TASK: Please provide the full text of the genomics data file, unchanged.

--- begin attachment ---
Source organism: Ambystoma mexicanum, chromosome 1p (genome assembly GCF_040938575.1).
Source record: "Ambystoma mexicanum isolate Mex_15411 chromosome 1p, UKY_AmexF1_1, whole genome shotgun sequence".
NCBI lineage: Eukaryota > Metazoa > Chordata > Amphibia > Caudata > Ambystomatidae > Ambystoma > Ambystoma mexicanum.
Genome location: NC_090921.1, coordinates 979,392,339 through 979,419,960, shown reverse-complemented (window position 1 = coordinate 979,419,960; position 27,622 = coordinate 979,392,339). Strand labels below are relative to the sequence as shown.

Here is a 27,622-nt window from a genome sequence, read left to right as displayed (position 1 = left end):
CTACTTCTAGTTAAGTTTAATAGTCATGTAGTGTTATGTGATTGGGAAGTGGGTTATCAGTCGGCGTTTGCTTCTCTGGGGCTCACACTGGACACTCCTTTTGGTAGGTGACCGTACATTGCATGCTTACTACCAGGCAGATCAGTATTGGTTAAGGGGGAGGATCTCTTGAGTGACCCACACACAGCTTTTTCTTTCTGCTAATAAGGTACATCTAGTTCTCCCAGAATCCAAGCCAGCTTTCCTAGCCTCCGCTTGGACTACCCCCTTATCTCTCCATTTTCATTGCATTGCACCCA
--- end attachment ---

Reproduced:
Source organism: Ambystoma mexicanum, chromosome 1p (genome assembly GCF_040938575.1).
Source record: "Ambystoma mexicanum isolate Mex_15411 chromosome 1p, UKY_AmexF1_1, whole genome shotgun sequence".
NCBI lineage: Eukaryota > Metazoa > Chordata > Amphibia > Caudata > Ambystomatidae > Ambystoma > Ambystoma mexicanum.
Genome location: NC_090921.1, coordinates 979,392,339 through 979,419,960, shown reverse-complemented (window position 1 = coordinate 979,419,960; position 27,622 = coordinate 979,392,339). Strand labels below are relative to the sequence as shown.

Here is a 27,622-nt window from a genome sequence, read left to right as displayed (position 1 = left end):
CTACTTCTAGTTAAGTTTAATAGTCATGTAGTGTTATGTGATTGGGAAGTGGGTTATCAGTCGGCGTTTGCTTCTCTGGGGCTCACACTGGACACTCCTTTTGGTAGGTGACCGTACATTGCATGCTTACTACCAGGCAGATCAGTATTGGTTAAGGGGGAGGATCTCTTGAGTGACCCACACACAGCTTTTTCTTTCTGCTAATAAGGTACATCTAGTTCTCCCAGAATCCAAGCCAGCTTTCCTAGCCTCCGCTTGGACTACCCCCTTATCTCTCCATTTTCATTGCATTGCACCCA